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“How Do You Solve A Problem Like The Donald?”: The Republican Party Just Got A Giant Headache, With A Comb-Over On Top

For years now, Donald Trump has threatened to run for president. In the past it has been just a publicity stunt — he says he might run, he gets some attention, eventually he gives it up. And pretty much everyone, myself included, thought that’s what Trump was doing this time around, even as he scheduled an announcement today (the theory that made the most sense to me said that he would announce that he was creating the classiest, most high-end super PAC anywhere). But believe it or not, Donald Trump is actually running for president.

There’s no way to know how far this will go. Philip Bump recently took a look at Trump’s poll numbers, and he ranks somewhere between the U.S. Congress and foot fungus. (My favorite detail: Asked about why 58 percent of Republicans in Iowa said they’d never vote for him, Trump responded, “That’s because they don’t think I’m running. When they think I’m running, they go through the roof.”) But he has enough money to finance a campaign for as long as he likes, which essentially means until he gets bored. That could be quite some time.

Trump’s candidacy presents a problem for the news media. How do you report on someone like him? Is it even worth fact-checking the ridiculous statements he constantly makes, or should we not even bother? Given that he has zero chance of winning his party’s nomination, should reporters be assigned to cover him? Why does he deserve more attention than, say, Ben Carson?

The truth is that he’s going to be covered, and covered amply, because he brings entertainment value to the campaign. He is, without question, a unique American character. Most politicians have a heightened self-regard, but Trump is in a league by himself when it comes to delusional egotism, which is part of what makes him compelling to watch. It was apparent in the bizarre, stream-of-consciousness rant that passed for his announcement speech.

“Our country needs a truly great leader,” he said, speaking of himself. “I will be the greatest jobs president that God ever created, I tell you.”

It’s Trump’s lack of self-awareness that makes him such a wonder to behold. The man who has brought vulgarity to new heights thinks he’s the epitome of class, and even if no sane person would sit through an hour of “the Apprentice,” it’s hard to look away when he starts talking.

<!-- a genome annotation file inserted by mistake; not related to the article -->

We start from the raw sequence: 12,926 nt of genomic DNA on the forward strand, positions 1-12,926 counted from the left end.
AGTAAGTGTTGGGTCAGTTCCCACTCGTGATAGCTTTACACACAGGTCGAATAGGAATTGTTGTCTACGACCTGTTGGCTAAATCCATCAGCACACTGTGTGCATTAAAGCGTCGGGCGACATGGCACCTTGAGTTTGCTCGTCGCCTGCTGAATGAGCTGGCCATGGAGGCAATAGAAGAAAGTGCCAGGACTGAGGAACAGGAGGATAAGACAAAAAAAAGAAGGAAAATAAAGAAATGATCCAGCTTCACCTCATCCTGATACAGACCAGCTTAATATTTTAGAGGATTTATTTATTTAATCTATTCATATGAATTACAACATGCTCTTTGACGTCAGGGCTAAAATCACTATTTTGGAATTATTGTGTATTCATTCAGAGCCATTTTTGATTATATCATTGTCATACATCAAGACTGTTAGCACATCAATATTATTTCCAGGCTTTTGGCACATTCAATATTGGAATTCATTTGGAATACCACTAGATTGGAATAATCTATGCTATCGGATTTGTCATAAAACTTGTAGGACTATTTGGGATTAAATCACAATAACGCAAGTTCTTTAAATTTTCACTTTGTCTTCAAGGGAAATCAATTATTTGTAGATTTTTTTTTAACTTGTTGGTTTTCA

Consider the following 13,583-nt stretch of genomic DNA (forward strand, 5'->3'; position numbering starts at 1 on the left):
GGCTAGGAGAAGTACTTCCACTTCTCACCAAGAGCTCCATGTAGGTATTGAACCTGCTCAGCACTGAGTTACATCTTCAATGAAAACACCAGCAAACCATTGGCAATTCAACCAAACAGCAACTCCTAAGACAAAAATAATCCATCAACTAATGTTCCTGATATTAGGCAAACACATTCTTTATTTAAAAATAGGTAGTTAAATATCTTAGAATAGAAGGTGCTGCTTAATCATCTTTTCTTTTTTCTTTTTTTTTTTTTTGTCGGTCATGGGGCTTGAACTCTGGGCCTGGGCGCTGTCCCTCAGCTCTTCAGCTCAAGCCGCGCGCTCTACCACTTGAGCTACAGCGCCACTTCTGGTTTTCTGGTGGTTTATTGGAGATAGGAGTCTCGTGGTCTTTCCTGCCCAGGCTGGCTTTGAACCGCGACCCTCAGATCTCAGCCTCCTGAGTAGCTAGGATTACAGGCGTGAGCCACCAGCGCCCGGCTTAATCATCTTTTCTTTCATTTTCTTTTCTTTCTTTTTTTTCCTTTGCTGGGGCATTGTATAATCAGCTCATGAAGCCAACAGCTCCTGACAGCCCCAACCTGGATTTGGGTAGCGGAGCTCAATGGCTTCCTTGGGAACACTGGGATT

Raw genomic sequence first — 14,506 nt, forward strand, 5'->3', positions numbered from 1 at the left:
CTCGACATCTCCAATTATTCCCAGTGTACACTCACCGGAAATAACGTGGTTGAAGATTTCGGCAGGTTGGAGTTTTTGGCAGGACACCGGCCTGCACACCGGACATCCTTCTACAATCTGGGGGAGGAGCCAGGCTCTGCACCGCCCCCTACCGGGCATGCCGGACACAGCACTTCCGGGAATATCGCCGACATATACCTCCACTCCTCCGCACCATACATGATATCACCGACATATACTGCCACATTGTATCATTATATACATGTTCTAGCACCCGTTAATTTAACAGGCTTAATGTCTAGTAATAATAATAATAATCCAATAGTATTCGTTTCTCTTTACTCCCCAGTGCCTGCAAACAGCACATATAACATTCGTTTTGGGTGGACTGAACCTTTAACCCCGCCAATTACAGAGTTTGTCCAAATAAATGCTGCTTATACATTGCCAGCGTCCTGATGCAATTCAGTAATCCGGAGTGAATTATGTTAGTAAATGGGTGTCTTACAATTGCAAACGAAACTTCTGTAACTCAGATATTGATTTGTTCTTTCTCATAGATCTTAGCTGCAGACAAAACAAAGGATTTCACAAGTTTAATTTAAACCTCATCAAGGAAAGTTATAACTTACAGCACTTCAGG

But the ones with the real dilemma are the leaders of the Republican Party, which is why the Democratic Party is absolutely licking its chops at his entry. The DNC’s statement today said simply that Trump “adds some much-needed seriousness that has been previously lacking from the GOP field, and we look forward to hearing more about his ideas for the nation.”

Republicans have already been struggling to bring order to a race with as many as fifteen candidates, and while some people (I plead guilty) derisively refer to the primary contest as it existed before as a clown show, it now features one of the country’s foremost clowns. And according to the rules the RNC and the participating TV networks set to limit the upcoming debates to ten participants — a threshold of performance in recent polls — Trump would qualify to participate. And it’s likely to stay that way, since the bottom rungs are occupied by candidates who poll in the low single digits. Trump may not be the nominee, but he’ll probably be able to pull five or ten percent of Republican voters, putting him somewhere in the middle of the pack.

So at the debates, we may end up watching Jeb Bush, Scott Walker, and Marco Rubio try to get a word in while Trump goes on about his solid gold toilets, the models he’s dated, and his brilliant secret plan to defeat ISIS (maybe we’ll finally learn what it is!). That could make the real candidates look like sober leaders who can be trusted to take the country’s reins. Anything’s possible. But it may be more likely that Trump will make the party look more foolish than it already does. He may be a walking caricature, but is what he has to say about issues any less serious than what we’ve heard from the other candidates? Is Trump’s secret ISIS plan likely to be dumber than the idea that we just need to show “strength” and “resolve” and everything in the Middle East will turn out fine? Is what Trump has to say about the economy any less grounded in fact and experience than the other candidates’ belief that if we cut taxes for people like Donald Trump, the economy will get better for everyone?

The Republican Party just got a giant headache, with a comb-over on top.


By: Paul Waldman, Senior Writer, The American Prospect; The Plum Line Blog, The Washington Post, June16, 2015

June 17, 2015 - Posted by | Donald Trump, GOP Presidential Candidates, Republicans | , , , , , ,

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